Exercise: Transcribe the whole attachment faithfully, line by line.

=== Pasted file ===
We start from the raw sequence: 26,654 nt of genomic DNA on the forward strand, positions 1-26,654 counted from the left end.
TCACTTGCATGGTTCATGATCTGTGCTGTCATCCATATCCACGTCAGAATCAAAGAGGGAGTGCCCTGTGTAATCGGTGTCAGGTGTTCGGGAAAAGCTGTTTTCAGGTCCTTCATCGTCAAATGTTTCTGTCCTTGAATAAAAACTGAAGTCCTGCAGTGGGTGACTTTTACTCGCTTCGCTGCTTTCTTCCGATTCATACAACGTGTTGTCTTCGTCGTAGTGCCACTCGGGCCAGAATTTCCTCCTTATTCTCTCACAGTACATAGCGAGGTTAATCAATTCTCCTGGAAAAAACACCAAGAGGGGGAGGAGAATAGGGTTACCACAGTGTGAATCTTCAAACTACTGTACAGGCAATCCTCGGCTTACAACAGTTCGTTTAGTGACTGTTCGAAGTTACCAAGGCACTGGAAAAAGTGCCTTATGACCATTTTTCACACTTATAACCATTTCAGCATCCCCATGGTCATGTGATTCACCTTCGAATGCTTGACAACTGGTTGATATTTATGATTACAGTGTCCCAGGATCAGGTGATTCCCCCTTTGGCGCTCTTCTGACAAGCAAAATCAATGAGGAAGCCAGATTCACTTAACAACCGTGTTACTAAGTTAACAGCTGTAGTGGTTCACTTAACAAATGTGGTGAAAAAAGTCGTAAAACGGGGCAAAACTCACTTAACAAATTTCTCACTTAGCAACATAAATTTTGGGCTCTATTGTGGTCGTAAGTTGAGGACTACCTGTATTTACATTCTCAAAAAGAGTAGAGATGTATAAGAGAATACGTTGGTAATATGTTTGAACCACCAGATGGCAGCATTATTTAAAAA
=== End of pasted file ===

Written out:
We start from the raw sequence: 26,654 nt of genomic DNA on the forward strand, positions 1-26,654 counted from the left end.
TCACTTGCATGGTTCATGATCTGTGCTGTCATCCATATCCACGTCAGAATCAAAGAGGGAGTGCCCTGTGTAATCGGTGTCAGGTGTTCGGGAAAAGCTGTTTTCAGGTCCTTCATCGTCAAATGTTTCTGTCCTTGAATAAAAACTGAAGTCCTGCAGTGGGTGACTTTTACTCGCTTCGCTGCTTTCTTCCGATTCATACAACGTGTTGTCTTCGTCGTAGTGCCACTCGGGCCAGAATTTCCTCCTTATTCTCTCACAGTACATAGCGAGGTTAATCAATTCTCCTGGAAAAAACACCAAGAGGGGGAGGAGAATAGGGTTACCACAGTGTGAATCTTCAAACTACTGTACAGGCAATCCTCGGCTTACAACAGTTCGTTTAGTGACTGTTCGAAGTTACCAAGGCACTGGAAAAAGTGCCTTATGACCATTTTTCACACTTATAACCATTTCAGCATCCCCATGGTCATGTGATTCACCTTCGAATGCTTGACAACTGGTTGATATTTATGATTACAGTGTCCCAGGATCAGGTGATTCCCCCTTTGGCGCTCTTCTGACAAGCAAAATCAATGAGGAAGCCAGATTCACTTAACAACCGTGTTACTAAGTTAACAGCTGTAGTGGTTCACTTAACAAATGTGGTGAAAAAAGTCGTAAAACGGGGCAAAACTCACTTAACAAATTTCTCACTTAGCAACATAAATTTTGGGCTCTATTGTGGTCGTAAGTTGAGGACTACCTGTATTTACATTCTCAAAAAGAGTAGAGATGTATAAGAGAATACGTTGGTAATATGTTTGAACCACCAGATGGCAGCATTATTTAAAAA